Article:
Salem: A city getting ahead of the learning curve

Salem is becoming a city that’s prepared to provide children with the support, help, and enrichment that they need to thrive, Emily Ullman says, instead of addressing crises after they occur.

Ullman is the Director of Extended Learning Programs at Salem Public Schools. She’s also one of the city officials involved in a community collaborative looking at children.

“We knew we were a resource rich community,” Ullman says, pointing to Salem’s many cultural and community organizations and to school staff who were ready to do more for students.

What the city needed was a way to coordinate its in-school and out-of-school efforts and collect data on its actions. It turned to City Connects as part of a broader, citywide effort to address students’ barriers to learning.

Salem had been identified as a Level 4, underperforming school by the Department of Elementary and Secondary Education. In 2016, Salem’s school district took a positive step, moving up to Level 3.

That same year, Salem was one of six cities chosen to participate in By All Means, an initiative launched by Harvard’s Graduate School of Education “to eliminate the link between children’s socioeconomic status and [their]achievement. ” The other cities are Newton, and Somerville, as well as Louisville, Oakland and Providence.

“While our recent efforts at education reform have yielded some great successes in certain places, overall, we have failed to achieve equity, we have failed to eliminate persistent achievement and success gaps,” Professor Paul Reville, founding director of the Education Redesign Lab and former Massachusetts Secretary of Education, said in a news release.

Salem officials have named their citywide effort “Our Salem, Our Kids,” and their goal is to serve children from birth to career. The program has several key components:

citywide training programs on promoting healthy adult/youth relationships

a resource website for parents and schools listing programs and activities for children

• additional behavioral health specialists to support schools, and

• a new partnership with City Connects operating in each of Salem’s K-8 schools

Salem Mayor Kim Driscoll mentioned City Connects in her inauguration speech, calling the program a tool that will “help us measure more than reading skills – if kids are hungry, or homeless, or have anxieties, we want to help meet those needs in order to prepare them for success in school.

“Implementation of City Connects has been really exciting,” Ullman says. Public school student support staff, trained as City Connects coordinators, will be meeting with members of the city’s community collaborative and with the governing board of Our Salem, Our Kids to forge the adult relationships that will make it easier to connect kids to the city’s resources.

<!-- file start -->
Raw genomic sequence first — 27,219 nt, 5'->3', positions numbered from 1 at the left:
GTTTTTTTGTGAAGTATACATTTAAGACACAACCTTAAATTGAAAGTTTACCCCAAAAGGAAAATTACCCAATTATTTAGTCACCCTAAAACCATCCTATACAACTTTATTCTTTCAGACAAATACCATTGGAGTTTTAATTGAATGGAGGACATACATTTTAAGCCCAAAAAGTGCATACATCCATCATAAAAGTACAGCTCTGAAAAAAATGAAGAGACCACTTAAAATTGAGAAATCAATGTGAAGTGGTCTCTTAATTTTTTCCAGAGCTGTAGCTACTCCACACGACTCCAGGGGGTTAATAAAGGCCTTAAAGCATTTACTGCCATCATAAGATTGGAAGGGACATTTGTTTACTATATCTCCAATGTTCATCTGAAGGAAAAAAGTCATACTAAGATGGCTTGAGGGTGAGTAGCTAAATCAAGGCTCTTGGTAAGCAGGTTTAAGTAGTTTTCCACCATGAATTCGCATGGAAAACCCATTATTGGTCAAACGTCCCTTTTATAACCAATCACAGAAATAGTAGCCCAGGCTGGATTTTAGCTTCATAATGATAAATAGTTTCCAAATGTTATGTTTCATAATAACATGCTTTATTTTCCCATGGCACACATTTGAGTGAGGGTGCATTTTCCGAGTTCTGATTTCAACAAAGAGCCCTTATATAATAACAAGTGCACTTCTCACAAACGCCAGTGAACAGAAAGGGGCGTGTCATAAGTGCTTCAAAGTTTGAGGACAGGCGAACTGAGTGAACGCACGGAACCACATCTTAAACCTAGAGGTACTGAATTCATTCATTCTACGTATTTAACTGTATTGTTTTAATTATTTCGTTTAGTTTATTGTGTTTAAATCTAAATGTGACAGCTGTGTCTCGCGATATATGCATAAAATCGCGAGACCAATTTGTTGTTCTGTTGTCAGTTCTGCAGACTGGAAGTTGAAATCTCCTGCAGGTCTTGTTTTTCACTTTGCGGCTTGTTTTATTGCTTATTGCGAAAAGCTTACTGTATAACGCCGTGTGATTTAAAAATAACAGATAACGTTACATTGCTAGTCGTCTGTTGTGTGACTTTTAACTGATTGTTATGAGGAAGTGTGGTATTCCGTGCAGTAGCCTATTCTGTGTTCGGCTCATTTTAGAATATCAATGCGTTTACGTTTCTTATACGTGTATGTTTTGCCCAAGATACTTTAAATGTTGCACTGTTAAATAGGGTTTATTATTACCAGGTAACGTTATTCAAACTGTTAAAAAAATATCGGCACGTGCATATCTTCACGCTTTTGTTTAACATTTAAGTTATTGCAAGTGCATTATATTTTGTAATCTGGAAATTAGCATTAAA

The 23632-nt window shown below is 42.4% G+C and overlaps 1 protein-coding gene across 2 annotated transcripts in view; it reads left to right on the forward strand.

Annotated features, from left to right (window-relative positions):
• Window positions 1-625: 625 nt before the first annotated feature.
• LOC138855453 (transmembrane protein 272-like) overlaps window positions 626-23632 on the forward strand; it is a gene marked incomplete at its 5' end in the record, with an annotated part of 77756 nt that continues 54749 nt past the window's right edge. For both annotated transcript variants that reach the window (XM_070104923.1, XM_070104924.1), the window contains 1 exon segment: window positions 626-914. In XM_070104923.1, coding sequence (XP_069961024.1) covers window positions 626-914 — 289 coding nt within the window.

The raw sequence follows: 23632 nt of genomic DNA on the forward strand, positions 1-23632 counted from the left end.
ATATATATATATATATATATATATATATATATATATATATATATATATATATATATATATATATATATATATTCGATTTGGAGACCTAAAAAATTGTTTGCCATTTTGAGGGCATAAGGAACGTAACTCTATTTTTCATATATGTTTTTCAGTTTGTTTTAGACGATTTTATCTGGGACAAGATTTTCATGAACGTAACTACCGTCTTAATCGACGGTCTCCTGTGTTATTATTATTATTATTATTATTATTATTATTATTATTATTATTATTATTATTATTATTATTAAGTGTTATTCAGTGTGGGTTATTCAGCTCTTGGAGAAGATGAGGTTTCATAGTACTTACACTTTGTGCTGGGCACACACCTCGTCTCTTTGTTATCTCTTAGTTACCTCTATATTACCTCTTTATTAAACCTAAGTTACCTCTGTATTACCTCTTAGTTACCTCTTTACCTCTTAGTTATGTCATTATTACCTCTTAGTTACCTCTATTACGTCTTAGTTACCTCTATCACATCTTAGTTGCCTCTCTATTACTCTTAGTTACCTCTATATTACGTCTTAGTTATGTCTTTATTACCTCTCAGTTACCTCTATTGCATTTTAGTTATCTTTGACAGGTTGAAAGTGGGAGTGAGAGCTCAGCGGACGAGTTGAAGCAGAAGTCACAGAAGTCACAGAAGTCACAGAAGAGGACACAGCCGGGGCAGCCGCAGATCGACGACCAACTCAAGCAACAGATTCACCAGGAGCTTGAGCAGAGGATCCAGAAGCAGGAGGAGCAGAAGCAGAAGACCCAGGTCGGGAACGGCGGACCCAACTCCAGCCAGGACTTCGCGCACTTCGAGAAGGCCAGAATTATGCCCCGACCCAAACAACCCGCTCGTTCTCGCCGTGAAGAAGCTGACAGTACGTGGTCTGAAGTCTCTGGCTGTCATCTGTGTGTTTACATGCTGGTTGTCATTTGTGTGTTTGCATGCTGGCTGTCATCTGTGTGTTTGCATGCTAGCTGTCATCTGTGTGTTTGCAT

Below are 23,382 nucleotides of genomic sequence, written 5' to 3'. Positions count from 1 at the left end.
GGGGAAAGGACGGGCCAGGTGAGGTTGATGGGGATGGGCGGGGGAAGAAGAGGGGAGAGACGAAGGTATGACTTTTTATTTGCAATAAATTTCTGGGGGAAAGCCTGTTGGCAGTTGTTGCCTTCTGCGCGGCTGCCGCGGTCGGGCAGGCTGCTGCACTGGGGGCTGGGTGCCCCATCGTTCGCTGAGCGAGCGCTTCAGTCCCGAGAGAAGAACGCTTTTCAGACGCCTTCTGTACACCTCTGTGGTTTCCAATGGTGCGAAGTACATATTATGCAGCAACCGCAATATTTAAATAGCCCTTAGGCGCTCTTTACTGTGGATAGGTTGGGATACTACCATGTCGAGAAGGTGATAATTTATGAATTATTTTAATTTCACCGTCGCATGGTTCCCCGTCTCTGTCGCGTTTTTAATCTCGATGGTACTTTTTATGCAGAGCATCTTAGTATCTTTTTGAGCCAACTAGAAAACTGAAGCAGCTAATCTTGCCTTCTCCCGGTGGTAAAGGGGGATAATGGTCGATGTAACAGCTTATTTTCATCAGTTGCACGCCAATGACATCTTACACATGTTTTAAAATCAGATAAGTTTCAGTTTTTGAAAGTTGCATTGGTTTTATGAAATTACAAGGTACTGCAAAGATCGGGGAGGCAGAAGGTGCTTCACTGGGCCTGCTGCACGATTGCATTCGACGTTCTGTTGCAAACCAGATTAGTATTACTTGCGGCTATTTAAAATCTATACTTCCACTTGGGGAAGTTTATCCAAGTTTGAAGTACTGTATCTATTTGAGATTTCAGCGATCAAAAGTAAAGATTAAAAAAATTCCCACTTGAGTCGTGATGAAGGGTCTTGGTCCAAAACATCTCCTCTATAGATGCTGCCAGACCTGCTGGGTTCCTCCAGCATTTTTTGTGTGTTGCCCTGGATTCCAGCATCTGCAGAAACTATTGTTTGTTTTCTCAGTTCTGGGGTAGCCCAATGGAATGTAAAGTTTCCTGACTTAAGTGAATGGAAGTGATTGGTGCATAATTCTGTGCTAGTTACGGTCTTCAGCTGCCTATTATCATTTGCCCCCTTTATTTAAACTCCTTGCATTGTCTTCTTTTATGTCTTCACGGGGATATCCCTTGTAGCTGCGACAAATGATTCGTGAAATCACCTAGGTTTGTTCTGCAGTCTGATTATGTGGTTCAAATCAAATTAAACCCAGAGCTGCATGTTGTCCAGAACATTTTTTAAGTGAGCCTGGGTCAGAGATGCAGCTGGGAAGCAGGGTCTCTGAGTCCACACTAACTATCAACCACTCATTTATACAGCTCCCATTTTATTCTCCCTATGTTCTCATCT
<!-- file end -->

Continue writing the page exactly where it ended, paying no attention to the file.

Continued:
“The out-of-school providers were thrilled that, ‘wait, I’m going to have someone in the building that I can call to ask a question?’ Everybody is excited about that.”

The coordinators have been consulting with teachers about each student during whole class reviews and collecting data on students’ strengths and challenges. “Teachers feel good about sharing stories and responsibilities with coordinators,” Ellen Wingard, Salem’s City Connects Program Manager, says.

Ullman says the data that City Connects gathers will spark more action. “We can use this information to say to the community here are the ways that we can serve kids better.”

Because Salem is implementing our program in all of its K-8 schools, City Connects data can be used to generate a citywide snapshot that highlights gaps in services and opportunities. This will enable local leaders and organizations to be more responsive to student needs.

One finding the data has identified is a need for mentorship programs and tutoring. So, Big Brothers, Big Sisters, a community partner, is running their mentoring program inside a school to make it easier for children and families who would have a difficult time accessing mentors outside of school.

Salem’s goal is to create universal improvements.

“We’re not just thinking about kids who are struggling and meeting their needs. We’re asking for every kid: What services can we tap into?” Ullman says. It’s a matter of equity and access she says, adding “Equity and access aren’t just for poor kids. It’s about every kid.”

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